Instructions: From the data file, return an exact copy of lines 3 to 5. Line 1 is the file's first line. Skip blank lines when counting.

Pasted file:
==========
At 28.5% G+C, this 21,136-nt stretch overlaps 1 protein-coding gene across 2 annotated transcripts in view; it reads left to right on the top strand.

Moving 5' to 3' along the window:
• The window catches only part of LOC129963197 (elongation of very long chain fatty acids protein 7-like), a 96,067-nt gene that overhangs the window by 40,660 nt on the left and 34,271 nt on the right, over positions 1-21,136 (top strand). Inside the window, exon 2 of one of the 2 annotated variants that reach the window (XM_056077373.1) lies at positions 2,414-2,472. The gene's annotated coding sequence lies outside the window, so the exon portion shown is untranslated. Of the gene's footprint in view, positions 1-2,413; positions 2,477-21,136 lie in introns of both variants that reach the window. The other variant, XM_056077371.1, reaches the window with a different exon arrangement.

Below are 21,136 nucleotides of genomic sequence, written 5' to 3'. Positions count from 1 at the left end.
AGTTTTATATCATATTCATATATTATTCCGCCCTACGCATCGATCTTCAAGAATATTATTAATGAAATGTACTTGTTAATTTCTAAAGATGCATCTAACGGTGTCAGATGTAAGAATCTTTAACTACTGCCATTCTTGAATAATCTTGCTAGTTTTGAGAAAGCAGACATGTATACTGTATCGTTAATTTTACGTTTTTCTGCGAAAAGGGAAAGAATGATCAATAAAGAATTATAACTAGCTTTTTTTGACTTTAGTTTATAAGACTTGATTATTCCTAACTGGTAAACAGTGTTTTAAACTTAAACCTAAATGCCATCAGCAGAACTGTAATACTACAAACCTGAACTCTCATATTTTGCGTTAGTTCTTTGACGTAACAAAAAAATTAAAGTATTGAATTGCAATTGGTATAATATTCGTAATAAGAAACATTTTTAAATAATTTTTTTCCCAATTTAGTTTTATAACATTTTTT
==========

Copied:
• The window catches only part of LOC129963197 (elongation of very long chain fatty acids protein 7-like), a 96,067-nt gene that overhangs the window by 40,660 nt on the left and 34,271 nt on the right, over positions 1-21,136 (top strand). Inside the window, exon 2 of one of the 2 annotated variants that reach the window (XM_056077373.1) lies at positions 2,414-2,472. The gene's annotated coding sequence lies outside the window, so the exon portion shown is untranslated. Of the gene's footprint in view, positions 1-2,413; positions 2,477-21,136 lie in introns of both variants that reach the window. The other variant, XM_056077371.1, reaches the window with a different exon arrangement.

Below are 21,136 nucleotides of genomic sequence, written 5' to 3'. Positions count from 1 at the left end.
AGTTTTATATCATATTCATATATTATTCCGCCCTACGCATCGATCTTCAAGAATATTATTAATGAAATGTACTTGTTAATTTCTAAAGATGCATCTAACGGTGTCAGATGTAAGAATCTTTAACTACTGCCATTCTTGAATAATCTTGCTAGTTTTGAGAAAGCAGACATGTATACTGTATCGTTAATTTTACGTTTTTCTGCGAAAAGGGAAAGAATGATCAATAAAGAATTATAACTAGCTTTTTTTGACTTTAGTTTATAAGACTTGATTATTCCTAACTGGTAAACAGTGTTTTAAACTTAAACCTAAATGCCATCAGCAGAACTGTAATACTACAAACCTGAACTCTCATATTTTGCGTTAGTTCTTTGACGTAACAAAAAAATTAAAGTATTGAATTGCAATTGGTATAATATTCGTAATAAGAAACATTTTTAAATAATTTTTTTCCCAATTTAGTTTTATAACATTTTTT